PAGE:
So, if you spend 33 days on a small vessel at sea, you get a great appreciation of ship motion. There are actual six axes of motion of two kinds (lateral and rotational). Laterally there are surge (fore and aft), sway (port and starboard), and heave (up and down). Rotation also occurs around three axes that are more commonly discussed (maybe because we feel them more?). They are pitch (around port to starboard axis), roll (around bow to stern axis), and yaw (around the vertical axis). We can definitely feel all these motions but some do matter to our feelings more than others. Perhaps the most noticeable ones for land-loving creatures like humans are heave (the accelerating elevator feeling) and rotational motions largely absent in our daily lives (pitch and roll). Together, these can be combined into a kind of perfect storm of corkscrew-like motion that weakens the resolve of even veteran mariners. Lucky for us, the SPURS cruise has been pretty calm and no one has been suffering from seasickness.

By far the most noticeable and everyday motions on a ship are that of pitch and roll. Pitch is especially noticeable when navigating into a swell or into the wind. Going downwind or in the direction of the swell is much more gentle pitch-wise (sailors are wished good luck by offering them “fair winds and following seas”). Roll is especially diabolic when one is navigating nearly parallel with the troughs and crests of the swell. This is something you DO NOT do when the seas are large because you may very well roll over (not good; do not try this at home!). Faced with large seas, the safest course is to ride the weather facing into the wind and waves (and just suffer the horrible pitching).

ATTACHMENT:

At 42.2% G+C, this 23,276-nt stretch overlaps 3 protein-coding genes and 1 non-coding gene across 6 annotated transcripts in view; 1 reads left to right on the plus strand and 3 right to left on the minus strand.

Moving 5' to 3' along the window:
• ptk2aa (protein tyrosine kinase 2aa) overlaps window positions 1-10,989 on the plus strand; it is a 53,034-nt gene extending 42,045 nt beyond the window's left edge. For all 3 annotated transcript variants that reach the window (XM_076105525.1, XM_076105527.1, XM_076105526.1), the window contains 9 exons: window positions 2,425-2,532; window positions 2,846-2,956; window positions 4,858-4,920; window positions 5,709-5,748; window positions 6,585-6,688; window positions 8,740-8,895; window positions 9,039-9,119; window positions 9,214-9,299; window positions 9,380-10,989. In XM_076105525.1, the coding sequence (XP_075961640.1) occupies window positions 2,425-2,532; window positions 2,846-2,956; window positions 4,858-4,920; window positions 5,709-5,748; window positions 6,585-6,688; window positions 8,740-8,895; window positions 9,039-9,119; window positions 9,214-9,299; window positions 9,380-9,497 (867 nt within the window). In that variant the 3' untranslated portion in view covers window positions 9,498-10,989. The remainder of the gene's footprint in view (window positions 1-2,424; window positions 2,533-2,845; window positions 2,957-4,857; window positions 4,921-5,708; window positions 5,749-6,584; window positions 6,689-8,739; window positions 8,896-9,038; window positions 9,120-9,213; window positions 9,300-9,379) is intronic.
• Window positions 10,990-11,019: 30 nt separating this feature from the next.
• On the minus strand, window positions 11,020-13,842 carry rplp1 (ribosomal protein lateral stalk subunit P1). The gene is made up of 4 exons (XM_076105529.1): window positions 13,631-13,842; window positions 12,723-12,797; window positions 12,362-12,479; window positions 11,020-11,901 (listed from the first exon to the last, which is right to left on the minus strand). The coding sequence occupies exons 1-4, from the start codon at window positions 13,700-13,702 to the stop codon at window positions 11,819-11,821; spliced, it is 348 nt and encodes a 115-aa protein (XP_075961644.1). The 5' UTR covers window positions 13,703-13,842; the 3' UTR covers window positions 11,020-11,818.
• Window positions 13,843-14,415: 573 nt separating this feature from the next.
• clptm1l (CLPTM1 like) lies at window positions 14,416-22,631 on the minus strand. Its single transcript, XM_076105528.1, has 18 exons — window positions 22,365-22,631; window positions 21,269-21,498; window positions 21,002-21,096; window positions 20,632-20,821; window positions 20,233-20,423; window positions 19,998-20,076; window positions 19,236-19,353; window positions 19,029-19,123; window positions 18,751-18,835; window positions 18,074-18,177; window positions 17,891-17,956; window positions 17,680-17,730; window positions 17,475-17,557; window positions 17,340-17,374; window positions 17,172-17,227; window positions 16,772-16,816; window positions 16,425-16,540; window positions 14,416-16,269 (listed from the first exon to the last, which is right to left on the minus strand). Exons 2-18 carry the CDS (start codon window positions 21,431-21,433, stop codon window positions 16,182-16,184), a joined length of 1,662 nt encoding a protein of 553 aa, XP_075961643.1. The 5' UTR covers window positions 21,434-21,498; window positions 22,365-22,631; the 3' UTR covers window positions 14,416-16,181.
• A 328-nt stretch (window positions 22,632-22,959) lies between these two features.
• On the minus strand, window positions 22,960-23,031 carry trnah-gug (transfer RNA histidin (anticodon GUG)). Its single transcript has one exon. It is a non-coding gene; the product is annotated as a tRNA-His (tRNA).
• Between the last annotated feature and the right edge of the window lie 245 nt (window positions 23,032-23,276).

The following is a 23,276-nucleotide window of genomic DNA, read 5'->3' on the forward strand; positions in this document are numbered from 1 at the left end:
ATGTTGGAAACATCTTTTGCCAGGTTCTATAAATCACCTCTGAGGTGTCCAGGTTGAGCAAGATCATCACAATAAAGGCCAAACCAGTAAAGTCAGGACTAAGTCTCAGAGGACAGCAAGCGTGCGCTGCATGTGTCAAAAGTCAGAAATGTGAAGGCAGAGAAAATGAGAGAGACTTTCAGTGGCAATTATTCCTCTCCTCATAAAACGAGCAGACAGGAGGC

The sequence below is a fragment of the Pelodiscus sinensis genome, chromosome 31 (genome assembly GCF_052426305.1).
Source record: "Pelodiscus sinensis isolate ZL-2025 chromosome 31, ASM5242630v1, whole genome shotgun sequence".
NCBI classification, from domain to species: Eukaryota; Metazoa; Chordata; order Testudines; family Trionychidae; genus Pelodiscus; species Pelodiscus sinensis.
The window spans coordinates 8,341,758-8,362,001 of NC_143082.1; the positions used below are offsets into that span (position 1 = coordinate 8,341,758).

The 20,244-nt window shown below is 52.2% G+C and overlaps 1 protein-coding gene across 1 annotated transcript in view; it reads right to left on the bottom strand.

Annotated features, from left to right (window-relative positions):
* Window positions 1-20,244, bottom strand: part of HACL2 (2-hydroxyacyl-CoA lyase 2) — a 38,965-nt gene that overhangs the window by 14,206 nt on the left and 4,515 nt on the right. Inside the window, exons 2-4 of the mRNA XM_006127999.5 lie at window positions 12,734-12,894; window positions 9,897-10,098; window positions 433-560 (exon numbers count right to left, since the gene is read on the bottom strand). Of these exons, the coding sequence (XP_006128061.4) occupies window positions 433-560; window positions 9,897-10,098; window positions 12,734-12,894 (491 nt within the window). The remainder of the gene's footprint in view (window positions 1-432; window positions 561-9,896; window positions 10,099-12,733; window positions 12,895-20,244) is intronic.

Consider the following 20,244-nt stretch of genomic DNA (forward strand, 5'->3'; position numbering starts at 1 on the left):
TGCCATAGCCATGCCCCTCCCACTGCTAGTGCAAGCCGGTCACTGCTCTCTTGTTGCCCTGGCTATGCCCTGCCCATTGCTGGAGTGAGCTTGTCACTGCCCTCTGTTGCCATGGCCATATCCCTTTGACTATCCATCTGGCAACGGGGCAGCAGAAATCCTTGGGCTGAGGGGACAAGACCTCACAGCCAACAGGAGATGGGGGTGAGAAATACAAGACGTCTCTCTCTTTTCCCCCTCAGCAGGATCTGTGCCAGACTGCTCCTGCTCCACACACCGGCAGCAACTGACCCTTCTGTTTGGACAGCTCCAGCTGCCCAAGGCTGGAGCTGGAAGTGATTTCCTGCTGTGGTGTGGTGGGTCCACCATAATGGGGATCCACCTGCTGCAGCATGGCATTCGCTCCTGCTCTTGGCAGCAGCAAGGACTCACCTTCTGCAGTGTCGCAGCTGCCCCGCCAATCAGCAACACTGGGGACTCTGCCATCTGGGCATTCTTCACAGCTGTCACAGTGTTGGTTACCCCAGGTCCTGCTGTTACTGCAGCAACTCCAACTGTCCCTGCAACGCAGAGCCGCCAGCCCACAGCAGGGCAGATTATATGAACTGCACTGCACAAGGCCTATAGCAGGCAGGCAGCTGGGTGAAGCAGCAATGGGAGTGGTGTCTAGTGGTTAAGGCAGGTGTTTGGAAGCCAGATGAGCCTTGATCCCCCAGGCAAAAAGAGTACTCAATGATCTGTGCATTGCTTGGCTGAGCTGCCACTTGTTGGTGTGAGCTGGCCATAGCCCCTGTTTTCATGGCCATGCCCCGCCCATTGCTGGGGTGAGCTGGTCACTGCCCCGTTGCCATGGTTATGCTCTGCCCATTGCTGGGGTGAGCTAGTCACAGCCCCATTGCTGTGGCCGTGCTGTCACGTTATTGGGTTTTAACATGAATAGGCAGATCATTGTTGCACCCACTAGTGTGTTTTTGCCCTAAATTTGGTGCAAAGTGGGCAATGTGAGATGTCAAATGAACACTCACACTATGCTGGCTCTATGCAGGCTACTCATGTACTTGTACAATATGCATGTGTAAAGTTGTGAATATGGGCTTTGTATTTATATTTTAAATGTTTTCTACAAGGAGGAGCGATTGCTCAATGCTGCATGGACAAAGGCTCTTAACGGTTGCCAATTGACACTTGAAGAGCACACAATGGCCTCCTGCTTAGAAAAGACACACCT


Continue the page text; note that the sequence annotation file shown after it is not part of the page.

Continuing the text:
Sorry to go on for so long about the ship motion, but its an ever present partner to our expedition and you deserve a share for sticking with us!

You may be wondering about the difference of wind seas and swell. Good question!  Swell and wind seas are both manifestations of surface gravity waves. Swell is caused by wind forcing of the ocean in some remote location. Wind seas are the jumble of more disorganized waves that come up directly under and within a wind event. There has been a good swell running in the SPURS region for the last two weeks due to Hurricane Nadine hundreds of miles away. On top of the swell, the wind waves cause whitecaps and noticeable roughness above wind speeds of about 10 miles per hour.